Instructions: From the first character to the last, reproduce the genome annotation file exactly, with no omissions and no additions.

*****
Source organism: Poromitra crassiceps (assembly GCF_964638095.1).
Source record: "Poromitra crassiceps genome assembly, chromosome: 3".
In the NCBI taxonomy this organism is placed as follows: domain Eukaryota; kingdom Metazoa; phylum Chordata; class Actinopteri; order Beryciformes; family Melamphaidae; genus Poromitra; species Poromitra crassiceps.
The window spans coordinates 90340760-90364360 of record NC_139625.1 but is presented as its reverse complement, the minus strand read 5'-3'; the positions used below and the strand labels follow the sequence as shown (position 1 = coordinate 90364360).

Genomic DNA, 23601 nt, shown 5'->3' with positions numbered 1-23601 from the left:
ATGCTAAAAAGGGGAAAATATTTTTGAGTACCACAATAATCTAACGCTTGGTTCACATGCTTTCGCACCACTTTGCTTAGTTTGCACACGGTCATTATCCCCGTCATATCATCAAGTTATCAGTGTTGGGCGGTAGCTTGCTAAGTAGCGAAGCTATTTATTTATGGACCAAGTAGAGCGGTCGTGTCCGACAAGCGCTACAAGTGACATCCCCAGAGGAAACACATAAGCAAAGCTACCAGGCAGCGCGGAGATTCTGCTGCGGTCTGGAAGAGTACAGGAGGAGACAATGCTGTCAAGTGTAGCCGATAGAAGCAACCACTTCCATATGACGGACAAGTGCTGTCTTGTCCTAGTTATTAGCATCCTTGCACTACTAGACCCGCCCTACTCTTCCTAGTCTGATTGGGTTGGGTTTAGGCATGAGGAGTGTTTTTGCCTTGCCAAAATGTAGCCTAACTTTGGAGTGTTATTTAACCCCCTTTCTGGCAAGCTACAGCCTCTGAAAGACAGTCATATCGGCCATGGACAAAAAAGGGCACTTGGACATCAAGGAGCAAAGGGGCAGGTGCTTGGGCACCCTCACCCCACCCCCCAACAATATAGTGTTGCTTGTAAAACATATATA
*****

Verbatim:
Source organism: Poromitra crassiceps (assembly GCF_964638095.1).
Source record: "Poromitra crassiceps genome assembly, chromosome: 3".
In the NCBI taxonomy this organism is placed as follows: domain Eukaryota; kingdom Metazoa; phylum Chordata; class Actinopteri; order Beryciformes; family Melamphaidae; genus Poromitra; species Poromitra crassiceps.
The window spans coordinates 90340760-90364360 of record NC_139625.1 but is presented as its reverse complement, the minus strand read 5'-3'; the positions used below and the strand labels follow the sequence as shown (position 1 = coordinate 90364360).

Genomic DNA, 23601 nt, shown 5'->3' with positions numbered 1-23601 from the left:
ATGCTAAAAAGGGGAAAATATTTTTGAGTACCACAATAATCTAACGCTTGGTTCACATGCTTTCGCACCACTTTGCTTAGTTTGCACACGGTCATTATCCCCGTCATATCATCAAGTTATCAGTGTTGGGCGGTAGCTTGCTAAGTAGCGAAGCTATTTATTTATGGACCAAGTAGAGCGGTCGTGTCCGACAAGCGCTACAAGTGACATCCCCAGAGGAAACACATAAGCAAAGCTACCAGGCAGCGCGGAGATTCTGCTGCGGTCTGGAAGAGTACAGGAGGAGACAATGCTGTCAAGTGTAGCCGATAGAAGCAACCACTTCCATATGACGGACAAGTGCTGTCTTGTCCTAGTTATTAGCATCCTTGCACTACTAGACCCGCCCTACTCTTCCTAGTCTGATTGGGTTGGGTTTAGGCATGAGGAGTGTTTTTGCCTTGCCAAAATGTAGCCTAACTTTGGAGTGTTATTTAACCCCCTTTCTGGCAAGCTACAGCCTCTGAAAGACAGTCATATCGGCCATGGACAAAAAAGGGCACTTGGACATCAAGGAGCAAAGGGGCAGGTGCTTGGGCACCCTCACCCCACCCCCCAACAATATAGTGTTGCTTGTAAAACATATATA